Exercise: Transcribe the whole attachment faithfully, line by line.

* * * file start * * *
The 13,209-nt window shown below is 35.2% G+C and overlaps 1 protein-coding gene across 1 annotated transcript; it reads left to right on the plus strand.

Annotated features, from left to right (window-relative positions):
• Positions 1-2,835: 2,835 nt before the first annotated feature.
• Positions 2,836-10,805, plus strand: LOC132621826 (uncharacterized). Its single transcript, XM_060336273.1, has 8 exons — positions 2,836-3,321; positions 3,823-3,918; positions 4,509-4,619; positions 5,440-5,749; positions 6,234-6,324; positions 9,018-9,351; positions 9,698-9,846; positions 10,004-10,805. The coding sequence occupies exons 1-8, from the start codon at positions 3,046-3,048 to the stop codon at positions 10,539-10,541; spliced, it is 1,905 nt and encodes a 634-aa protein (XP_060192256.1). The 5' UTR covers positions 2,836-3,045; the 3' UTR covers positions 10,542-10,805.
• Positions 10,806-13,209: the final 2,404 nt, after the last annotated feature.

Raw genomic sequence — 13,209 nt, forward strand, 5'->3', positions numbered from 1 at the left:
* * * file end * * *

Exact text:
The 13,209-nt window shown below is 35.2% G+C and overlaps 1 protein-coding gene across 1 annotated transcript; it reads left to right on the plus strand.

Annotated features, from left to right (window-relative positions):
• Positions 1-2,835: 2,835 nt before the first annotated feature.
• Positions 2,836-10,805, plus strand: LOC132621826 (uncharacterized). Its single transcript, XM_060336273.1, has 8 exons — positions 2,836-3,321; positions 3,823-3,918; positions 4,509-4,619; positions 5,440-5,749; positions 6,234-6,324; positions 9,018-9,351; positions 9,698-9,846; positions 10,004-10,805. The coding sequence occupies exons 1-8, from the start codon at positions 3,046-3,048 to the stop codon at positions 10,539-10,541; spliced, it is 1,905 nt and encodes a 634-aa protein (XP_060192256.1). The 5' UTR covers positions 2,836-3,045; the 3' UTR covers positions 10,542-10,805.
• Positions 10,806-13,209: the final 2,404 nt, after the last annotated feature.

Raw genomic sequence — 13,209 nt, forward strand, 5'->3', positions numbered from 1 at the left: